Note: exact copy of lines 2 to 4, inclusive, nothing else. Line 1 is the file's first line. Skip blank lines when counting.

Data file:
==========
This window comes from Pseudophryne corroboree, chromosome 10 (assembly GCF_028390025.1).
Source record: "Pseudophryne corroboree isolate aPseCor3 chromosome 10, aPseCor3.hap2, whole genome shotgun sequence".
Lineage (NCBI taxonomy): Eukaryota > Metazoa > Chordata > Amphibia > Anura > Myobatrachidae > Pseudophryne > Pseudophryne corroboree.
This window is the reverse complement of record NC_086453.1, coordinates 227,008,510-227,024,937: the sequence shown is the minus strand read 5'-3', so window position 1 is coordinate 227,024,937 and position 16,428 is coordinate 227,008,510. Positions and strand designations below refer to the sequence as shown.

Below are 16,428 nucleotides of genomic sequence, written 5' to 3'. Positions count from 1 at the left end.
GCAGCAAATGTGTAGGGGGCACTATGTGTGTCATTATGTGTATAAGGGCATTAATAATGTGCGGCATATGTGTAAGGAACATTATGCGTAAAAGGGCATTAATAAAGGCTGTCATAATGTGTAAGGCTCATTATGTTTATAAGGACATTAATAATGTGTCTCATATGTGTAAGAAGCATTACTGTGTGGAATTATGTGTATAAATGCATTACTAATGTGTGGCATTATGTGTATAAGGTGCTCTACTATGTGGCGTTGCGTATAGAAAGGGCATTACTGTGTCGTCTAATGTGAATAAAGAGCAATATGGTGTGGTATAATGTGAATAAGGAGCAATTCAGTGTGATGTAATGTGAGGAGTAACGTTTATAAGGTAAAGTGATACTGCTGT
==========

Source record: "Pseudophryne corroboree isolate aPseCor3 chromosome 10, aPseCor3.hap2, whole genome shotgun sequence".
Lineage (NCBI taxonomy): Eukaryota > Metazoa > Chordata > Amphibia > Anura > Myobatrachidae > Pseudophryne > Pseudophryne corroboree.
This window is the reverse complement of record NC_086453.1, coordinates 227,008,510-227,024,937: the sequence shown is the minus strand read 5'-3', so window position 1 is coordinate 227,024,937 and position 16,428 is coordinate 227,008,510. Positions and strand designations below refer to the sequence as shown.